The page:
The famed National Theatre production of ‘One Man, Two Guvnors‘ arrived in Wolverhampton last night at the Grand Theatre, and delivered laughs by the bucketload. This funny, irreverent and often rude masterpiece promised a sort of pantomime for grown-ups, and that was exactly what the audience got. I’m fairly sure a lady sitting behind me literally screamed with laughter – yes, it was that funny.
One Man, Two Guvnors starts with an engagement party in Brighton. Unfortunately this one has been hijacked after the intended, prospective bridegroom Roscoe was stabbed to death. Still, the sausage rolls have been ordered so why waste a perfectly good party reasons Charlie the Duck (the very funny Shaun Williamson). Unfortunately Roscoe comes back from the dead on the day of the engagement (or at least his twin sister does, disguised as Roscoe), bringing with him his new ‘minder’ Francis Henshall, a terminally hungry idiot who somehow manages to find himself in the employ of Rachel’s fiance Stanley Stubbers, who is hiding out in Brighton after killing Roscoe. Already in the employ of Rachel/Roscoe, Henshall finds himself in the position of being One Man, Two Guvnors. Mayhem and hilarity is ensured.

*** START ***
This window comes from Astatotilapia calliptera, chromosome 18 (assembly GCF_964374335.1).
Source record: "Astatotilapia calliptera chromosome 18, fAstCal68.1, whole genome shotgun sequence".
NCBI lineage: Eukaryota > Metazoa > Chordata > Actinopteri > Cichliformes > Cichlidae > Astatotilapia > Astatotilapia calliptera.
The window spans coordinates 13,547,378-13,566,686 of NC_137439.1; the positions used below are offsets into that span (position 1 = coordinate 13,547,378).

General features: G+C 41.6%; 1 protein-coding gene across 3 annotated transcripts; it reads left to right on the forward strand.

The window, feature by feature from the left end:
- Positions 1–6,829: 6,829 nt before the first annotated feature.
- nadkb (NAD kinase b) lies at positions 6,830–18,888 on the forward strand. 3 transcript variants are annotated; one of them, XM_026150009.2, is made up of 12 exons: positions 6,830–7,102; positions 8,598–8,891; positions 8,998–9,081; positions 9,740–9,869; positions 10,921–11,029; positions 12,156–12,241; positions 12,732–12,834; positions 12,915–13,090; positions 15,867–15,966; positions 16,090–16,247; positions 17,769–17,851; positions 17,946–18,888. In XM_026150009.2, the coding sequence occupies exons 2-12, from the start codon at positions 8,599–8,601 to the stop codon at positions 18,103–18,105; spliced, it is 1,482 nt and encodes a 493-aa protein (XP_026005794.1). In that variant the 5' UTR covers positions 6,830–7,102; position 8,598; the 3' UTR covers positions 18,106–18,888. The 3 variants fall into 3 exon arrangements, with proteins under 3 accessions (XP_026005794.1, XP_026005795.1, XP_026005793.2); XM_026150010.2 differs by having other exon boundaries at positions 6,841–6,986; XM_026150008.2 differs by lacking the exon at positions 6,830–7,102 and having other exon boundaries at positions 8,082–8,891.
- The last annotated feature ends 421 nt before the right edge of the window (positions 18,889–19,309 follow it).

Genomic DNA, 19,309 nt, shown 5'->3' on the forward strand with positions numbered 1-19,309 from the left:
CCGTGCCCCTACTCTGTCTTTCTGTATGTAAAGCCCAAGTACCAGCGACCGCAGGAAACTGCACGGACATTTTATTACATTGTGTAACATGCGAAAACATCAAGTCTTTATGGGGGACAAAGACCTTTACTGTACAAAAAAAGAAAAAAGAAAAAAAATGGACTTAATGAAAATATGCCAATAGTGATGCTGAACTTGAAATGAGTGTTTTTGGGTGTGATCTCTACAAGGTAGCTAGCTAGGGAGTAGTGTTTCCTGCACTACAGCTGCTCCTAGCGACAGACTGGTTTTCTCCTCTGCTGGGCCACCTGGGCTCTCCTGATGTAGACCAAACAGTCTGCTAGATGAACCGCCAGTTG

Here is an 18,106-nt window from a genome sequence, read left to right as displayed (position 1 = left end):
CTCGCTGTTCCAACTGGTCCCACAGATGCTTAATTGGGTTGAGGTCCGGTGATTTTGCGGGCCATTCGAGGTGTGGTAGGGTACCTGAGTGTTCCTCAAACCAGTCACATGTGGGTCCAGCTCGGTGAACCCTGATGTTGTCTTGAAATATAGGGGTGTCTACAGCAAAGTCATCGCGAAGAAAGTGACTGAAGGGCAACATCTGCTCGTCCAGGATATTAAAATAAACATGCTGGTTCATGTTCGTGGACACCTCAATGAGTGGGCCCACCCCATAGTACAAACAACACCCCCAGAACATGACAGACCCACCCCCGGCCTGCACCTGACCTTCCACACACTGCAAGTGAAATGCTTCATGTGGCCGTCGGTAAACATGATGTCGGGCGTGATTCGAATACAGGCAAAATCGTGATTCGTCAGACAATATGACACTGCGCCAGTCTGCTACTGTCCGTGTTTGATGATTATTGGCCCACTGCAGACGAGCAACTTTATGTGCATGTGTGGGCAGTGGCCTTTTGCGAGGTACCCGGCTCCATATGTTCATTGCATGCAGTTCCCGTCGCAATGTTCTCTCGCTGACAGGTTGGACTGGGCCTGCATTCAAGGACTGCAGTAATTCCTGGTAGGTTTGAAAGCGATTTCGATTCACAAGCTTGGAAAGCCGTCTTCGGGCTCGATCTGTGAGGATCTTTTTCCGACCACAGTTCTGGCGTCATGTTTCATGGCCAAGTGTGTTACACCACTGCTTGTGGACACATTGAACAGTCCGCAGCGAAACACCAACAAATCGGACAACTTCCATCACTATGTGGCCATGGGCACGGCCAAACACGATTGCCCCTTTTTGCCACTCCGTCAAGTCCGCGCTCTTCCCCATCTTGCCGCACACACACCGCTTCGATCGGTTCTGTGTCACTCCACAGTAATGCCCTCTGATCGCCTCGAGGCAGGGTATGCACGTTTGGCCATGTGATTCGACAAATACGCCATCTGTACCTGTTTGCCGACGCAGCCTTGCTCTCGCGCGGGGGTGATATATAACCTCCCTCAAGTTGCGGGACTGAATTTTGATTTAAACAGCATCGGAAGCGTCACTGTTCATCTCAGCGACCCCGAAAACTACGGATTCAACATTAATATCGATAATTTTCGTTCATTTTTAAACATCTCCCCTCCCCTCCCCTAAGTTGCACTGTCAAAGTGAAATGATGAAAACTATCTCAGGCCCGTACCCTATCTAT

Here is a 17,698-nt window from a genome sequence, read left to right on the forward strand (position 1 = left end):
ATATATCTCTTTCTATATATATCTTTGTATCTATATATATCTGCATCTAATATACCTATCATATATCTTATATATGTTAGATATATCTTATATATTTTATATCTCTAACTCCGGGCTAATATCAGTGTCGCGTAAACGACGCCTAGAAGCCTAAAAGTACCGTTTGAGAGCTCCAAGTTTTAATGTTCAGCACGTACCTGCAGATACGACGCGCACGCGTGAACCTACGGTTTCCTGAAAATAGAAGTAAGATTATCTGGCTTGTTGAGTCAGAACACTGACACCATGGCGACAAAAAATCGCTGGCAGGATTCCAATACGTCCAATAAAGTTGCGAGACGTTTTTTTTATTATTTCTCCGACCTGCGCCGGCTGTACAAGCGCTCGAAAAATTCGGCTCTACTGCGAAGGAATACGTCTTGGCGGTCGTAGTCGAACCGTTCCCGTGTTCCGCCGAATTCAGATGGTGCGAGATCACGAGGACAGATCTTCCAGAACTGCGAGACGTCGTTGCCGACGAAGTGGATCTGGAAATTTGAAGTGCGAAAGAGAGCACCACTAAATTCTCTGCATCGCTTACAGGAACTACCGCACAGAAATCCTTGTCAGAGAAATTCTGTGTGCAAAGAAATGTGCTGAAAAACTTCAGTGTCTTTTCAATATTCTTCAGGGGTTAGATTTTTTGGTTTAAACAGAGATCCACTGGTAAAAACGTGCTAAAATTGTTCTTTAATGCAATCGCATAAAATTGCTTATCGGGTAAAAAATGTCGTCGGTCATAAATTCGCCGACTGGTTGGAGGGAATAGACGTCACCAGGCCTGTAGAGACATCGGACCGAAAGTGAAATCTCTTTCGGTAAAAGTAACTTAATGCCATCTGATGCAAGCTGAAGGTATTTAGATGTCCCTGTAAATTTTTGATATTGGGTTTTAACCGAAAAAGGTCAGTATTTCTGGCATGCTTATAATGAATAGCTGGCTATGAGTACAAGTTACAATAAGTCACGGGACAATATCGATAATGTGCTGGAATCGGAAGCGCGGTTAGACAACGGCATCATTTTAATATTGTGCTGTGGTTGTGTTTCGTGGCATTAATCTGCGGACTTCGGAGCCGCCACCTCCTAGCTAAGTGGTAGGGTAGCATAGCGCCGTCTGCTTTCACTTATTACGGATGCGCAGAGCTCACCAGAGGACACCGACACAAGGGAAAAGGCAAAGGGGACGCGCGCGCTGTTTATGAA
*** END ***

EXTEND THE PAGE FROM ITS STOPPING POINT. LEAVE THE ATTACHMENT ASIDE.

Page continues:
The cast are all superb. Gavin Spokes is a charming, ball of fun as Henshall, all cheeky one liners, pratfalls and slapstick that would make the comedians of silent comedy proud. He has a great affinity with the audience, making them feel part of the action from the start, as, in the grand tradition of panto, he brings members of the audience onto the stage to act as his stooges. (You are never quite sure if this has been set up or not, which makes it all the funnier.)
The Eastenders alumni are also great. Shaun Williamson has my favourite line in the whole play (I won’t reveal, but it includes a small dog, whilst Emma Barton and Jasmyn Banks are both brilliant, with Emma revealing a fabulous singing voice, and Jasmyn a real talent for comedy as the very stupid Pauline. But the whole play is stolen by the 87-year-old waiter Alfie (Michael Dylan), with his pacemaker turned up to nine as he attempts to serve the two guvnors dinner on his very first day. The whole waiter scene was a laugh out loud moment, which brings to mind the best of Michael Crawford as Frank Spencer, crossed with the always dangerous fun of Tom and Jerry.
With musical interludes from The Craze, great sets including ‘a pub that does food’, The Cricketers Arms, and one liners that come so thick and fast you almost miss them, ‘One Man, Two Guvnors’ is a real joy from start to finish.
One Man, Two Guvnors is at the Wolverhampton Grand Theatre until Saturday 21st March. Click here for ticket information.